The scale of these of interest rate effects has been estimated in a number of studies. Almost every one of these studies has observed that ageing reduces both willingness to save and willingness to invest. With regard to the formation of real interest rates the key question is which of the two reacts more strongly, savings or investment. Generally speaking, the most comprehensive calculations suggest the change will be more marked in investment, resulting in a decline in the equilibrium interest rate. For example, the research literature suggests the results of the Bank of Finland calculations are fairly typical, with the demographic changes reducing global real interest rates – other things being equal – by around 0.7 percentage points over the next quarter of a century.
In these projections, the role of public pension schemes is both central and very interesting. As I said at the outset, the extent to which provision is made for paying pensions by funding (through pillars one, two or three), and the extent to which we rely on public pay-as-you-go schemes, is of central importance to the supply of finance. At the present moment, public pay-as-you-go schemes predominate, particularly in Europe. Their future is, however, uncertain. What is certain is that, if pension systems are not radically reformed, there will be a dramatic rise in the scale of the pension contributions levied to finance pay-as-you-go schemes. The Bank of Finland's calculations indicate that pension contributions in Europe would rise from their present level of around 16% of aggregate wages to around 28% by the year 2040. Japan, which starts out from a lower base, would end up at approximately the same level. Even in the United States, where population ageing is slower, the pension contribution percentage would rise from 11% to almost 20%.
Economic policy and macroeconomic consequences of ageing
The above calculations treat economic growth as exogenous: public pension systems, financed by tax-like pension contributions, redistribute income but do not affect economic activity. This is, of course, unrealistic. We know, on the basis of both theoretical and empirical literature, that higher taxes do affect behaviour, and in a manner that makes maintaining fiscal sustainability in an ageing society even more challenging. When a government, responding to the rising fiscal cost of ageing, raises taxes or tax-like pension contributions, people will adapt their behaviour, economic growth will slow down, and slower growth will generate less tax revenues. (This is a manifestation of the infamous Laffer curve.) Hence, taxes will need to be raised even more than the calculations with the global savings/investment framework would suggest.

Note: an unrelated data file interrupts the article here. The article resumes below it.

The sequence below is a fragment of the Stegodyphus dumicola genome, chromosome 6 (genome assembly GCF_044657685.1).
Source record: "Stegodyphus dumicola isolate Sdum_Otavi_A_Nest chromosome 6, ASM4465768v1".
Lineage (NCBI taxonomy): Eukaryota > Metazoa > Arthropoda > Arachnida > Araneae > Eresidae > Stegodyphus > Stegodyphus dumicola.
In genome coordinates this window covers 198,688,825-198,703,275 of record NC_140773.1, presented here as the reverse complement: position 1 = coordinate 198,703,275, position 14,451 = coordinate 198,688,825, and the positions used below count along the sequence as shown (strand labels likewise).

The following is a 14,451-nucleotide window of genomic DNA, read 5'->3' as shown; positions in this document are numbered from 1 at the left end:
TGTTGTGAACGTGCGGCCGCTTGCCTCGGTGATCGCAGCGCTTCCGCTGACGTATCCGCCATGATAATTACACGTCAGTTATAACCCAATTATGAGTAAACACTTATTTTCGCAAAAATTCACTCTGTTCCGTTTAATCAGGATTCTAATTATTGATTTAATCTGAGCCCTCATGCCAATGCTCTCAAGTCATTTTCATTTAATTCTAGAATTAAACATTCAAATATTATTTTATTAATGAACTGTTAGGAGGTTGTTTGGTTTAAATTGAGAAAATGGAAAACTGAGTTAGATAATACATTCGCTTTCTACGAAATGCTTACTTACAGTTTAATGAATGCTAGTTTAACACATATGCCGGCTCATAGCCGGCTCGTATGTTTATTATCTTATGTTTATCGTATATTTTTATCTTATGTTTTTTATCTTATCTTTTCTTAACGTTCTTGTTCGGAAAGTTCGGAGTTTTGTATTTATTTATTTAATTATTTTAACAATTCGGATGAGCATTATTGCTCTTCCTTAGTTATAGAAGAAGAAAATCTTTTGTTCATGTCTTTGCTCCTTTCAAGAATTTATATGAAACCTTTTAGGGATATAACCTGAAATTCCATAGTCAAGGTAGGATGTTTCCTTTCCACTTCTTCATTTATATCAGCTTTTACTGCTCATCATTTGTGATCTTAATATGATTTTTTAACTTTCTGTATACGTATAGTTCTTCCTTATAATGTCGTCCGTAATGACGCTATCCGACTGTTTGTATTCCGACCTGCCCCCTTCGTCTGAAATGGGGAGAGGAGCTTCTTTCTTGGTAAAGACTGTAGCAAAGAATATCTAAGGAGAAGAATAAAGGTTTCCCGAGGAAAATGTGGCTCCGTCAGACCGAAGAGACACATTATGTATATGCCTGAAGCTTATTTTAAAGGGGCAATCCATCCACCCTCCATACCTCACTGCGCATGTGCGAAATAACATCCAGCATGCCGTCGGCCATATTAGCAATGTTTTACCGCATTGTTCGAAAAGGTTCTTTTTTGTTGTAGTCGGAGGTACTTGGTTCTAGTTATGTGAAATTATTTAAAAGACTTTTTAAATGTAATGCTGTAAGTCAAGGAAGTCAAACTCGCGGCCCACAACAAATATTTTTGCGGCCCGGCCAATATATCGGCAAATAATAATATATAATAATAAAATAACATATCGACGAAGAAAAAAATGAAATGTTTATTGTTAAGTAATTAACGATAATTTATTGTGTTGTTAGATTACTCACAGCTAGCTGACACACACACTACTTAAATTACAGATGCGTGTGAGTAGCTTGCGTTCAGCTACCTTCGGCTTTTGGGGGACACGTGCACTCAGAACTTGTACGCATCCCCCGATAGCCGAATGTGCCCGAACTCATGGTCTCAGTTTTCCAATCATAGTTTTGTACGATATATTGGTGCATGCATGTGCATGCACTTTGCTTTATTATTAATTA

To quantify these effects, I'd like to refer to another study conducted at the Bank of Finland. It analyses the economic implications of ageing when the economic costs resulting from tax distortions are also systematically taken into account. In that study, the economic costs of ageing for the Finnish economy were estimated in a general equilibrium macroeconomic model2.
According to this study, even with retirement age increasing by 2–3 years, income taxes and tax-like pension contribution rates would need to rise substantially to bring public finances on to a sustainable path3. On the other hand, the analysis indicates that if, instead of increasing pension contributions, pension replacement rates were reduced, households would respond by increasing their labour supply, and the loss in economic activity would remain far smaller. The required reduction in pensions would, however, be drastic, and so would its social and political costs.
If it were to materialise, the large global increase in public pension contributions would not only mean an intergenerational income transfer, but could also entail losses in employment. At the same time, the growing fiscal cost of elderly care would increase pressure to raise taxes. It is doubtful whether pension contributions could really rise this much, particularly at a time when the increasing mobility of both labour and capital is reducing national governments' room for manoeuvre in taxation.
The effort to achieve a more sustainable base for our pension systems has in recent years been a key plank of economic policy throughout the developed world. The sustainability of pension systems can, of course, also be improved by postponing retirement. This, would increase the number of people paying in and reduce the number of people receiving benefits. Postponing retirement would slow the growth in pension expenditure, increase the supply of labour, improve the return on investments and accelerate economic growth.